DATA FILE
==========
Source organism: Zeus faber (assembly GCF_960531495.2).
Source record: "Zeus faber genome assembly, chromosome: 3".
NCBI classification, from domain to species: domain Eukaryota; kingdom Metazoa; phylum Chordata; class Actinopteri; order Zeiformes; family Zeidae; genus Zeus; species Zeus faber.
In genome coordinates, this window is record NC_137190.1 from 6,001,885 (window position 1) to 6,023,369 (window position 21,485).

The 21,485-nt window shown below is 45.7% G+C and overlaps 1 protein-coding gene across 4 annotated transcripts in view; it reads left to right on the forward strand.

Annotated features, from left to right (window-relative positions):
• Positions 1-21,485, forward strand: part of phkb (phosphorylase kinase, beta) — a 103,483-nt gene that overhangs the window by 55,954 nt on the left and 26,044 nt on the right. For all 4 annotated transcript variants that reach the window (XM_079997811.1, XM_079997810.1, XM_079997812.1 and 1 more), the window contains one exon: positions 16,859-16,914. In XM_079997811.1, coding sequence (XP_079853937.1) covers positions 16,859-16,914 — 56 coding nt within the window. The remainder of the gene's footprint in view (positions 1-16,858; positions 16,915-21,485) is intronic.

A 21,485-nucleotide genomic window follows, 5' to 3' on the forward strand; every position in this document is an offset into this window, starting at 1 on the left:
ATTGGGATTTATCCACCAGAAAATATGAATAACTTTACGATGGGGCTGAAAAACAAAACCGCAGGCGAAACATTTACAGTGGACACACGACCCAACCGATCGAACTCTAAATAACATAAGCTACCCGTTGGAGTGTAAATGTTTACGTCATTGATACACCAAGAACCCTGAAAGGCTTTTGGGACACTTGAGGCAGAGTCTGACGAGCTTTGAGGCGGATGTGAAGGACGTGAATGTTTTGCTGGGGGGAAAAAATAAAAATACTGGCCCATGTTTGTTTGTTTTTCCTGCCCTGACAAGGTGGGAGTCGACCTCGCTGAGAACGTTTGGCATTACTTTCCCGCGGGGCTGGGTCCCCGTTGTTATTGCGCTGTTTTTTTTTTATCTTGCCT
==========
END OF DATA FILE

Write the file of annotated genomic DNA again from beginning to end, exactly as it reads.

Source organism: Zeus faber (assembly GCF_960531495.2).
Source record: "Zeus faber genome assembly, chromosome: 3".
NCBI classification, from domain to species: domain Eukaryota; kingdom Metazoa; phylum Chordata; class Actinopteri; order Zeiformes; family Zeidae; genus Zeus; species Zeus faber.
In genome coordinates, this window is record NC_137190.1 from 6,001,885 (window position 1) to 6,023,369 (window position 21,485).

The 21,485-nt window shown below is 45.7% G+C and overlaps 1 protein-coding gene across 4 annotated transcripts in view; it reads left to right on the forward strand.

Annotated features, from left to right (window-relative positions):
• Positions 1-21,485, forward strand: part of phkb (phosphorylase kinase, beta) — a 103,483-nt gene that overhangs the window by 55,954 nt on the left and 26,044 nt on the right. For all 4 annotated transcript variants that reach the window (XM_079997811.1, XM_079997810.1, XM_079997812.1 and 1 more), the window contains one exon: positions 16,859-16,914. In XM_079997811.1, coding sequence (XP_079853937.1) covers positions 16,859-16,914 — 56 coding nt within the window. The remainder of the gene's footprint in view (positions 1-16,858; positions 16,915-21,485) is intronic.

A 21,485-nucleotide genomic window follows, 5' to 3' on the forward strand; every position in this document is an offset into this window, starting at 1 on the left:
ATTGGGATTTATCCACCAGAAAATATGAATAACTTTACGATGGGGCTGAAAAACAAAACCGCAGGCGAAACATTTACAGTGGACACACGACCCAACCGATCGAACTCTAAATAACATAAGCTACCCGTTGGAGTGTAAATGTTTACGTCATTGATACACCAAGAACCCTGAAAGGCTTTTGGGACACTTGAGGCAGAGTCTGACGAGCTTTGAGGCGGATGTGAAGGACGTGAATGTTTTGCTGGGGGGAAAAAATAAAAATACTGGCCCATGTTTGTTTGTTTTTCCTGCCCTGACAAGGTGGGAGTCGACCTCGCTGAGAACGTTTGGCATTACTTTCCCGCGGGGCTGGGTCCCCGTTGTTATTGCGCTGTTTTTTTTTTATCTTGCCT